There will always be Independence Day parades, picnics, and fireworks, but there is only one Reading of the Constitution, the Bill of Rights and the Declaration of Independence, to be held in Strawberry Fields, Central Park, this coming July 4, starting at noon. For the fourth year in a row, famed civil liberties attorney, Norman Siegel, and his friends will read portions of the U.S. Constitution, the Bill of Rights and the Declaration of Independence aloud, interspersed with comments from Siegel and other Constitutional authorities on the status of certain amendments today. The public is encouraged to attend.
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"The 4th of July is a special day for all Americans and New Yorkers. We look forward to reading out loud and discussing our Constitution, the Bill of Rights and the Declaration of Independence to demonstrate that these unique principles and values should be remembered at this time," said Siegel.
Americans have seen many of our Constitutional rights trampled upon in recent years, and it is Siegel's hope that a review and analysis of the Bill of Rights and some of the important Constitution amendments will encourage people to fight to protect those rights as guaranteed in the document underlying our democracy.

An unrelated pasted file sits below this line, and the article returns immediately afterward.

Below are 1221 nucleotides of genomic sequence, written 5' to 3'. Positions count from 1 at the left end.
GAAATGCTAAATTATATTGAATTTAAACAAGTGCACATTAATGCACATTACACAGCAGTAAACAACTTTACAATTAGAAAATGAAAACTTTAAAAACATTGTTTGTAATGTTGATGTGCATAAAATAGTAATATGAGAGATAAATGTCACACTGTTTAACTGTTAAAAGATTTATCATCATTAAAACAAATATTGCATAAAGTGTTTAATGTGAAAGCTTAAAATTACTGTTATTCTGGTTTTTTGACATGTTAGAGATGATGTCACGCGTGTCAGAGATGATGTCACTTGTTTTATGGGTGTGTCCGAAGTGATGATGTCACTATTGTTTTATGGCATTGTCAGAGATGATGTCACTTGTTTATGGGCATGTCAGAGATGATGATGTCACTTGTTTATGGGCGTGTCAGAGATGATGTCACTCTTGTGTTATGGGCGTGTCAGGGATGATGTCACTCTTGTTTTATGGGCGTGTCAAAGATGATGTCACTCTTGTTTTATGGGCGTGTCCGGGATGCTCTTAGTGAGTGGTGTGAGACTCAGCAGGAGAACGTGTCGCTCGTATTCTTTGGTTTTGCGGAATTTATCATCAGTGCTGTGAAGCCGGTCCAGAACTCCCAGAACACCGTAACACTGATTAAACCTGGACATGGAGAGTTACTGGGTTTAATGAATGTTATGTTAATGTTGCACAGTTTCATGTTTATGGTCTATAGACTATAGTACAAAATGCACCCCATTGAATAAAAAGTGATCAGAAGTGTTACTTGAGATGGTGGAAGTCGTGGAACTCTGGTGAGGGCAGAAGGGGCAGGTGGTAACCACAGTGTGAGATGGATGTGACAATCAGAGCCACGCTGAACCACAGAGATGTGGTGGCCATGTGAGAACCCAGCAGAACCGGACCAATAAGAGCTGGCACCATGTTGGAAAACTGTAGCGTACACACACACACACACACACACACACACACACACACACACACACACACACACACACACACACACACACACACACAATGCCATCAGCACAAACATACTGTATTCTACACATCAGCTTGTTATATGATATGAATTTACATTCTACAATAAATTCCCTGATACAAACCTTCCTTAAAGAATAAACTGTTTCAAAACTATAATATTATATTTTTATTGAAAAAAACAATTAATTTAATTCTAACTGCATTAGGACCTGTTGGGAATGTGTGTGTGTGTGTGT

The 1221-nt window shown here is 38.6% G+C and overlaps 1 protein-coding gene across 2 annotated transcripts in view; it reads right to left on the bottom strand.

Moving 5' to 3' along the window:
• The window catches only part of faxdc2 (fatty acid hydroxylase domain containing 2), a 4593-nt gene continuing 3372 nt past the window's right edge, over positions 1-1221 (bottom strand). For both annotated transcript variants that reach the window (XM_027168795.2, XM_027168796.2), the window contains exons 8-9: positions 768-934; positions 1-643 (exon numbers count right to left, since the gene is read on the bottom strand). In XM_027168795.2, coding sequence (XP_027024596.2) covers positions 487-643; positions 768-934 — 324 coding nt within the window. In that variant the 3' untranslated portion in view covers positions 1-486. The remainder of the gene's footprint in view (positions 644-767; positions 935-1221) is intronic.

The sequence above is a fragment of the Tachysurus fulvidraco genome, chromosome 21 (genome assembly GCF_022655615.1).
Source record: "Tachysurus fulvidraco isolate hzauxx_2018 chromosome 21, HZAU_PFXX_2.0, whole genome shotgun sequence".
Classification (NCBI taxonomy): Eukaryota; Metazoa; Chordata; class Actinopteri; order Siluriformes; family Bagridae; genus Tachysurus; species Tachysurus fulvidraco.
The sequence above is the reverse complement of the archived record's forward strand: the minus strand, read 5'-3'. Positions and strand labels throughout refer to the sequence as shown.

Mr. Siegel will be accompanied, as in the three previous years of the Reading, bythe "peace granny" contingent -- Grandmothers Against the War, the Raging Grannies, and the Granny Peace Brigade, which he defended in 2005 when they were on trial for attempting to enlist in the military at the Times Square recruiting center. It is no surprise that after a six-day trial in criminal court, they were all acquitted, helped by the expert defense of Mr.Siegel and his co-attorney, Earl Ward.
This unique commemoration began 42 years ago when Siegel started, alone, to read the Constitution to himself wherever he was. In 2007, the grannies promoted the idea to him of making it an annual public event in the beautiful and tranquil oasis, Strawberry Fields, donated to New York City by Yoko Ono in memory of her husband, John Lennon.
Many people turned out for the event all three years, and thus began a beautiful and inspiring tradition, which, it is hoped, will continue on indefinitely as a regular Only in New York feature. It is thought that it may be not only a one-of-a-kind July 4 celebration in New York, but perhaps in the entire United States.
Yoko Ono has always been enthusiastic about the Reading and wrote a statement and poem to be read aloud each year in honor of the occasion. It will be read again this year.
DATE: July 4, 2010
TIME: 12 o'clock noon
PLACE: Strawberry Fields, Central Park -- enter park at W.72nd St.
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